In fact, several squeaky bullwheels played devil’s advocate over the years, launching various “Bring Back 666” campaigns, possibly including longtime liftie Barry “Carmine” Kemler.
“I may have alluded to (changing the name) over the years,” said Kemler, who’s skied Purg for 40 years and spent 21 years working there in various capacities before retiring last year. “I don’t know if that was enough to get the ball rolling, though.”
But like a giant snowball gaining speed, roll it did. Kemler, along with other old schoolers, praised the move to banish No Mercy to the depths of hell.
“There was a lot of squawking over the years to bring it back and James bought it back,” he said.
Alas, Kemler, 65 – who received a lifetime ski pass for his service – has yet to ski the notorious bumps of the new old run.
“My knees don’t like to do that anymore,” he said.
Fellow old-timer “Dirty” Don Hinkley, who spent 33 years on Purg Ski Patrol, concurred with the move to reinstate 666. He had heard nothing about the name change until he spied the sign from the chair last week. “I always liked the name 666, I could spell it,” he said.
Perhaps another ghost of Purg past that may be happy to see the return of 666 is the fabled ski patroller known as “Sixes” (who we’ll also call Mike, because that’s his name.) According to ski bum lore, one night during sweep, as the tale goes, he hunkered down on 666, even going so far as to build a small fire, while awaiting his companion patroller. See, like beavers, wolves and shingleback skinks, patrollers on sweep partner up for life, or at least till darkness do they part.
Of course, Dirty and other ski patrollers remember things a little differently.
“Mike missed his checkpoint at Phone 6,” former patroller – and the only person interviewed for this story without an obscure nickname – Bethany McManus told us. Bear in mind, this happened before the days of cell phones or even radios. Patrollers had to call in via old World War II surplus phones located around the mountain. “He was a rookie, so he was ‘razzed’ – a World War II word – and given the name Six.”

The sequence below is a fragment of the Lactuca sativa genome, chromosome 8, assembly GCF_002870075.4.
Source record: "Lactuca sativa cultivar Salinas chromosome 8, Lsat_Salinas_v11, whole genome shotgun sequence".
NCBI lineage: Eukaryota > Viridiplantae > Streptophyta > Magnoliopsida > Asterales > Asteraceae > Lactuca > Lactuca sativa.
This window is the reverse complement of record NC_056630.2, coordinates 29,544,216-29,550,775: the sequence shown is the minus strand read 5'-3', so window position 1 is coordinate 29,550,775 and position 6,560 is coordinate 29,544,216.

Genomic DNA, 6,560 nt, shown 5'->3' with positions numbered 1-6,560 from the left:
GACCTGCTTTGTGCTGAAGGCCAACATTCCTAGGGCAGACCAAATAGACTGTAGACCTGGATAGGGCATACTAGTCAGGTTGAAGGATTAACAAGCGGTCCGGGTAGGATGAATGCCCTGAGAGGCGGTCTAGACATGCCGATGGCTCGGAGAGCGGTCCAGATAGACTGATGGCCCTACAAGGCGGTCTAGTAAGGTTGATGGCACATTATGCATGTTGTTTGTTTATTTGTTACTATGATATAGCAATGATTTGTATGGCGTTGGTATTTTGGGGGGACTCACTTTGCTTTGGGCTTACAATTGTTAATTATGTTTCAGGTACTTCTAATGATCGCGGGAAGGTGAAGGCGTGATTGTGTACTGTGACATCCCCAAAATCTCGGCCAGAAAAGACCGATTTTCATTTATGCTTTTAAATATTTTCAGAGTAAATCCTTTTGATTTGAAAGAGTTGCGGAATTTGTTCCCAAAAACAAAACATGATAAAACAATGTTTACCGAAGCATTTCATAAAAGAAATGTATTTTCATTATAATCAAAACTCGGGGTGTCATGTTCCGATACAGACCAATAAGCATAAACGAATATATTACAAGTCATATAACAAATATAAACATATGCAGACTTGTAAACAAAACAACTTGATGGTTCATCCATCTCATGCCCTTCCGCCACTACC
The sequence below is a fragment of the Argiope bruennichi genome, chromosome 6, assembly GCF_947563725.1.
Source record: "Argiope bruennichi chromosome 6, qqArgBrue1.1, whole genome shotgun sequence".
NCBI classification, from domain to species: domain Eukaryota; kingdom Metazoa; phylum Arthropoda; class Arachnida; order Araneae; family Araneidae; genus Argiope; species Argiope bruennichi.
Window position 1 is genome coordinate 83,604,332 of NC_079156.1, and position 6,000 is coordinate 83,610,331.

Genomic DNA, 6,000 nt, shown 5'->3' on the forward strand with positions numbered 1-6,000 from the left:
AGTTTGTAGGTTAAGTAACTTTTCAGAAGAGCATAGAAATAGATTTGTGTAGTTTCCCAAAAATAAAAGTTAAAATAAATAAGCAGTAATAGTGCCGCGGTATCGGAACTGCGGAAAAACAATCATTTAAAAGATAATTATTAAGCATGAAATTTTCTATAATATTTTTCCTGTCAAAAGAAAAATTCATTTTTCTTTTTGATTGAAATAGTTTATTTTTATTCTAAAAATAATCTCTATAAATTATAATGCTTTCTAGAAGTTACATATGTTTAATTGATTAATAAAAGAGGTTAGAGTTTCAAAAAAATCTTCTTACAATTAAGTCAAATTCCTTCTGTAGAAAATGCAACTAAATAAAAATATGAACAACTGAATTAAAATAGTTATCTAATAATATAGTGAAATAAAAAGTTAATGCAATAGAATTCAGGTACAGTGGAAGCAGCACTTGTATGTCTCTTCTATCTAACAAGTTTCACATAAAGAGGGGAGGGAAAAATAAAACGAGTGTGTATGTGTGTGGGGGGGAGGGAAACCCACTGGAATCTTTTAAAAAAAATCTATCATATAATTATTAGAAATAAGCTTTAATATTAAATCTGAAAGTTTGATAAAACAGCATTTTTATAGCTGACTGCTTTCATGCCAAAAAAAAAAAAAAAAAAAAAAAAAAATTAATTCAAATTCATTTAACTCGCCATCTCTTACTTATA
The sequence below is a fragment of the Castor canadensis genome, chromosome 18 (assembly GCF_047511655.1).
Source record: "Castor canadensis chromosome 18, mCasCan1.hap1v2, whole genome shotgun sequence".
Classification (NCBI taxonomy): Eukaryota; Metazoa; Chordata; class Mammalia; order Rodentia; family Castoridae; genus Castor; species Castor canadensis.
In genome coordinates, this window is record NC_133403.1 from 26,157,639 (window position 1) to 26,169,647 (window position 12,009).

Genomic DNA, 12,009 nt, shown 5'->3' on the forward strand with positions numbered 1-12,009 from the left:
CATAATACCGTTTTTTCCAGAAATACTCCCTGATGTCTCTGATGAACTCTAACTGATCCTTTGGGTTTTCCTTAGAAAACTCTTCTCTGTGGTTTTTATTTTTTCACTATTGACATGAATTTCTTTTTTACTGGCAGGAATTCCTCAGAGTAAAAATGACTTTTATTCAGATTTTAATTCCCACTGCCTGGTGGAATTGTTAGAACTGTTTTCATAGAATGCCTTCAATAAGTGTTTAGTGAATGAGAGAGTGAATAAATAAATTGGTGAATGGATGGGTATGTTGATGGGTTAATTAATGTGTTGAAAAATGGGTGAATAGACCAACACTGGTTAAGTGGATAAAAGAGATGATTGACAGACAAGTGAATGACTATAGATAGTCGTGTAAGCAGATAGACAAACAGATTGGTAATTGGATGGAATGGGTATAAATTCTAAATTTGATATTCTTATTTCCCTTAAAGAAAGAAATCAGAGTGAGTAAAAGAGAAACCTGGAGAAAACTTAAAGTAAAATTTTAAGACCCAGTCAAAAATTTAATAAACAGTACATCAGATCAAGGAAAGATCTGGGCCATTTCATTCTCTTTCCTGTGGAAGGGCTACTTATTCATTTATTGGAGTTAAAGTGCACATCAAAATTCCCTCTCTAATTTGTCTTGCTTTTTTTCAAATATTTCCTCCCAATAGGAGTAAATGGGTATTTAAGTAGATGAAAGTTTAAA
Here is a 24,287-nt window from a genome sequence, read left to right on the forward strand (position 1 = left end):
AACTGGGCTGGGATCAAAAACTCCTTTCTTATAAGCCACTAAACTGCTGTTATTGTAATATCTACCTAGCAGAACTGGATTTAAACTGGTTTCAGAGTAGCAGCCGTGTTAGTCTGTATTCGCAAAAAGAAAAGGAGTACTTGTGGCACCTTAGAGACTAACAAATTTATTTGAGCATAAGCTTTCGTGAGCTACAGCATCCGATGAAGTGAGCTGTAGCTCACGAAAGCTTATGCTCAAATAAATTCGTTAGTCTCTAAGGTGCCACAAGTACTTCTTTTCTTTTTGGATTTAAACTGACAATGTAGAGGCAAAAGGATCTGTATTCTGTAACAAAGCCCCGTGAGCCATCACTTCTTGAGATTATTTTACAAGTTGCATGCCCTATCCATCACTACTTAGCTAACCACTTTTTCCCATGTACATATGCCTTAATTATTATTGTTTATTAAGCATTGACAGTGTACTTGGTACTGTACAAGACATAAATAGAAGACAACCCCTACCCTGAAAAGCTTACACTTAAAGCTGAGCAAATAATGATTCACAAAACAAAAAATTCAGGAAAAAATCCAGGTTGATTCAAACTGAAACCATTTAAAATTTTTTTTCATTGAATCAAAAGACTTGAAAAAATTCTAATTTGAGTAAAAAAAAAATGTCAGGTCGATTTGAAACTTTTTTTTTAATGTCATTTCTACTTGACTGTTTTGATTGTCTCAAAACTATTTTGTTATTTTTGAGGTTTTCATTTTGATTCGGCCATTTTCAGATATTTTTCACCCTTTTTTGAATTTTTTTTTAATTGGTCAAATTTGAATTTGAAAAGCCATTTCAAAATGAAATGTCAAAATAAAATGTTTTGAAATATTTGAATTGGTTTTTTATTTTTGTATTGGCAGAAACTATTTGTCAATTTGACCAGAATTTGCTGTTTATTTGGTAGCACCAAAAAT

Alas, such common sense is not the stuff of ski area legends, which can grow larger than life. Much like the “666” scrawled into the trailside aspen all those years ago. (Incidentally, the Telegraph does not condone defacing trees as a form of civil disobedience.)
And it is these legends, sometimes maybe just a little embellished, that Coleman has sought to keep alive since he first skied and fell in love with Purg in the ’80s as a teenager.
Either that or the devil made him do it.
“James has that nostalgia in him,” said Hards. “He probably got wind from some old standing locals – he skis with Major (Lefebvre) a lot. He hears something and makes the change.”
Case in point: the ill-fated “DMR” logo, which Hards admits to never really liking. It was among the first to receive the Coleman heave-ho in favor of the retro, red and white triple-flag (or is it upside down mountains?)
“It’s iconic, the brand, I’m glad to see it back,” said Hards.
As for the trail signs, he said the rest of the mountain’s signs will be phased in over the next few years. What that entails is anyone’s guess – maybe a return of the “No bota bags” placard on the Dante’s door?
“Always a possibility,” said Hards